A Web site operator who claimed that membership to the site would let users of peer-to-peer file-sharing programs transfer copyrighted materials legally has agreed to settle Federal Trade Commission charges that his claims were false, the agency said May 25.
The settlement with Cashier Myricks bars misrepresentations about P2P file-sharing products or services and requires the Web site operator to disclose civil and criminal liability risks of downloading copyrighted material without the owner’s permission. The settlement, filed in U.S. District Court in Los Angeles, also requires the operator to refund more than $15,000 to buyers of memberships.
In September, the FTC charged that Mr. Myricks used his mp3downloadcity.com site to market and sell a tutorial and referral service that promoted the use of P2P file-sharing software to download digital music, movies and computer games.
Unlike a licensed subscription service, the FTC said, the service did not provide its paying customers a license to download and share the copyrighted material. Instead, for $24.95, consumers were instructed on the use of free P2P file-sharing software provided by others.
The FTC alleged that consumers were lured into becoming members by deceptive claims stating that subscribing to the service made P2P file sharing “100% legal.”
According to the FTC complaint, the customers who used P2P file-sharing programs to download copyrighted material, or who made it available to others, without the copyright owner’s permission were engaged in copyright infringement that could subject them to civil and criminal liability. The court ordered a temporary halt to the claims. The settlement ends the litigation.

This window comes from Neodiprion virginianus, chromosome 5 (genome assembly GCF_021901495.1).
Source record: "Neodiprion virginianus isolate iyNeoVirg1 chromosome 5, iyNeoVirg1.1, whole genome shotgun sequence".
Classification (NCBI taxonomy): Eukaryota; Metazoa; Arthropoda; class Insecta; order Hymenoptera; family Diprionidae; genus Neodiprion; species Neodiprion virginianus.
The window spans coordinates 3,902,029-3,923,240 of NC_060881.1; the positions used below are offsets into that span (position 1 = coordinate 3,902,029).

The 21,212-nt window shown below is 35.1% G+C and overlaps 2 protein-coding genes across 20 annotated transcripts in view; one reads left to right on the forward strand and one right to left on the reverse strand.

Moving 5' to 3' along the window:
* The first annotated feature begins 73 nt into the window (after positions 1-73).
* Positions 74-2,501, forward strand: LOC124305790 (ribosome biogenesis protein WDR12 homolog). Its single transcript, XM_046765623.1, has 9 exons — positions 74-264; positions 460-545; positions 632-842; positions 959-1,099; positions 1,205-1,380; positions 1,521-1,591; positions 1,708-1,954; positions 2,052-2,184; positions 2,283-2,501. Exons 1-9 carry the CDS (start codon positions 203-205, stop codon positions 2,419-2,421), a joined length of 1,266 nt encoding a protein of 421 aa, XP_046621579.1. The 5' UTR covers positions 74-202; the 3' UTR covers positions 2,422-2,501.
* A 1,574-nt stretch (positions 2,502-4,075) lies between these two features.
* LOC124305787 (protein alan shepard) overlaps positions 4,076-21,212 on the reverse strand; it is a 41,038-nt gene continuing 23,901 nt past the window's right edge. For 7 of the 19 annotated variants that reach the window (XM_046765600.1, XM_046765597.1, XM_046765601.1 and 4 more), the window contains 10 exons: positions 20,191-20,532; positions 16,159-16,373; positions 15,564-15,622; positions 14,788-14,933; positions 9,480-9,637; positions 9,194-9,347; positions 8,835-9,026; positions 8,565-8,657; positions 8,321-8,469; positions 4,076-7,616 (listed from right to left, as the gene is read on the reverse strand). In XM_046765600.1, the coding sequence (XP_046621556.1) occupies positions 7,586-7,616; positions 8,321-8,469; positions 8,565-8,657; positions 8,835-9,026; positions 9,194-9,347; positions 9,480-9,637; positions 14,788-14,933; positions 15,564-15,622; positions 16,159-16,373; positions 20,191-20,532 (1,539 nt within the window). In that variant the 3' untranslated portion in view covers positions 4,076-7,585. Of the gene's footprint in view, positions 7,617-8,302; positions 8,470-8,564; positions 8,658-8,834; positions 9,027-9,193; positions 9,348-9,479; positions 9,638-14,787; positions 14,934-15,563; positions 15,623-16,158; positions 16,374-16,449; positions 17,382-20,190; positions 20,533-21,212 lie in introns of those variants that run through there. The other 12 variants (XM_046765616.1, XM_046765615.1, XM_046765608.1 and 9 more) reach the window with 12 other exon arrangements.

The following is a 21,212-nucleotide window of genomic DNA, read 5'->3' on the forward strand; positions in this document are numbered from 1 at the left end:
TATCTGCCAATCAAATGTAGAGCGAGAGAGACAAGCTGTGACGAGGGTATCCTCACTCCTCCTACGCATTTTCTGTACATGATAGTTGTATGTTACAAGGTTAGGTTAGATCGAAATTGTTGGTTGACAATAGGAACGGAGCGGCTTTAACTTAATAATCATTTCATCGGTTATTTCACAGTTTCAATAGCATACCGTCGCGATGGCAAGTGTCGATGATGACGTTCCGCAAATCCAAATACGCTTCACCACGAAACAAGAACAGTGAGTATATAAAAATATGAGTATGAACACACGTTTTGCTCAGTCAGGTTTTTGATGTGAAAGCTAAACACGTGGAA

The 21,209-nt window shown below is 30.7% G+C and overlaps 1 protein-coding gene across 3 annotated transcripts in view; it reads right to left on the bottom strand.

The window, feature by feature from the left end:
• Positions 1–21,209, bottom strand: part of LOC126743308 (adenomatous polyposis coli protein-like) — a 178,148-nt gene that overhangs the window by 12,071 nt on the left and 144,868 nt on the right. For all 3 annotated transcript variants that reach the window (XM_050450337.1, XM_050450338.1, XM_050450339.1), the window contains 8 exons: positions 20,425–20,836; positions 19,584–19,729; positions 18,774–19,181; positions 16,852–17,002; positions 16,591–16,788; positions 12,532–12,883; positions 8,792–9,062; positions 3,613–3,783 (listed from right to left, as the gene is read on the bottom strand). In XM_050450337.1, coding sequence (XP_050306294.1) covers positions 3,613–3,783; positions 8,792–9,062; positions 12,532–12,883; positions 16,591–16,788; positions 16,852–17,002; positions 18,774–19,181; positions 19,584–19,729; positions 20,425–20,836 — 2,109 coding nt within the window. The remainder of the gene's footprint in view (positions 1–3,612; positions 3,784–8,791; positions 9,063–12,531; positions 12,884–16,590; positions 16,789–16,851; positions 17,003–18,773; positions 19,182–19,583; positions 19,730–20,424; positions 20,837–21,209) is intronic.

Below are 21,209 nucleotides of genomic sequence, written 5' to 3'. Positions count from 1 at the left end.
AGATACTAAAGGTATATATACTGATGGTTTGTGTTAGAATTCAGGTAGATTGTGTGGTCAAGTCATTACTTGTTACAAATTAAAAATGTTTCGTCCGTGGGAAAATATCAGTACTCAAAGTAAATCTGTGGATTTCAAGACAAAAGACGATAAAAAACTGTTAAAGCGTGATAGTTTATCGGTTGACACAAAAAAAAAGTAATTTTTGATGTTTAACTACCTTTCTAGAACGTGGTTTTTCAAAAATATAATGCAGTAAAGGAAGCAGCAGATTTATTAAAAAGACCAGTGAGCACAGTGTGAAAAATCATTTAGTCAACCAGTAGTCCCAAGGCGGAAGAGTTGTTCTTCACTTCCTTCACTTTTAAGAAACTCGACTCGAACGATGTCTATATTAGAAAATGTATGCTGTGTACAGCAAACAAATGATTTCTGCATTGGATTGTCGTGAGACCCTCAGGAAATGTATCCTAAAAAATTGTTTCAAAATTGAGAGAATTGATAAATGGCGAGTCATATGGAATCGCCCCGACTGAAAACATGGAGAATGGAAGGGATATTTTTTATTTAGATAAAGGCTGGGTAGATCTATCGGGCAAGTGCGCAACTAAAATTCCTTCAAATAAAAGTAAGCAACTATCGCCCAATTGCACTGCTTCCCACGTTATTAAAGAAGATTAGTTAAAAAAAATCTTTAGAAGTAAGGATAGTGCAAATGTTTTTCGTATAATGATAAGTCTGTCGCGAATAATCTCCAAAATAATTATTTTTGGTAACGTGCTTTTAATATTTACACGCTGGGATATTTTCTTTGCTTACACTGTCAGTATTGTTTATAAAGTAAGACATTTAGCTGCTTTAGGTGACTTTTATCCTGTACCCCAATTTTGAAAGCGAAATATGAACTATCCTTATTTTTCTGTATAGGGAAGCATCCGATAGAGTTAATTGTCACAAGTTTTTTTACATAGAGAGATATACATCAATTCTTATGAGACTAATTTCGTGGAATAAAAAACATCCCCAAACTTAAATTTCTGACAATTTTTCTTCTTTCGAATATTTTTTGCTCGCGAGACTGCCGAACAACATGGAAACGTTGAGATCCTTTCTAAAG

In another announcement May 25, the FTC said that a civil contempt judgment was entered in the U.S. District Court in Illinois against Mark E. Shelton, a defendant who previously was ordered to stop an envelope-stuffing scam in 2004.
The contempt judgment held that Shelton violated the 2004 court order by continuing to deceptively market and sell envelope-stuffing, work-at-home opportunities to consumers. Under the judgment, Shelton has been held liable for $1.49 million in consumer harm and permanently banned from participating in any work-at-home, employment, business or investment opportunities.
The FTC yesterday also announced the filing of a complaint against four individuals and three companies that operated the Illinois-based envelope-stuffing scheme with Shelton.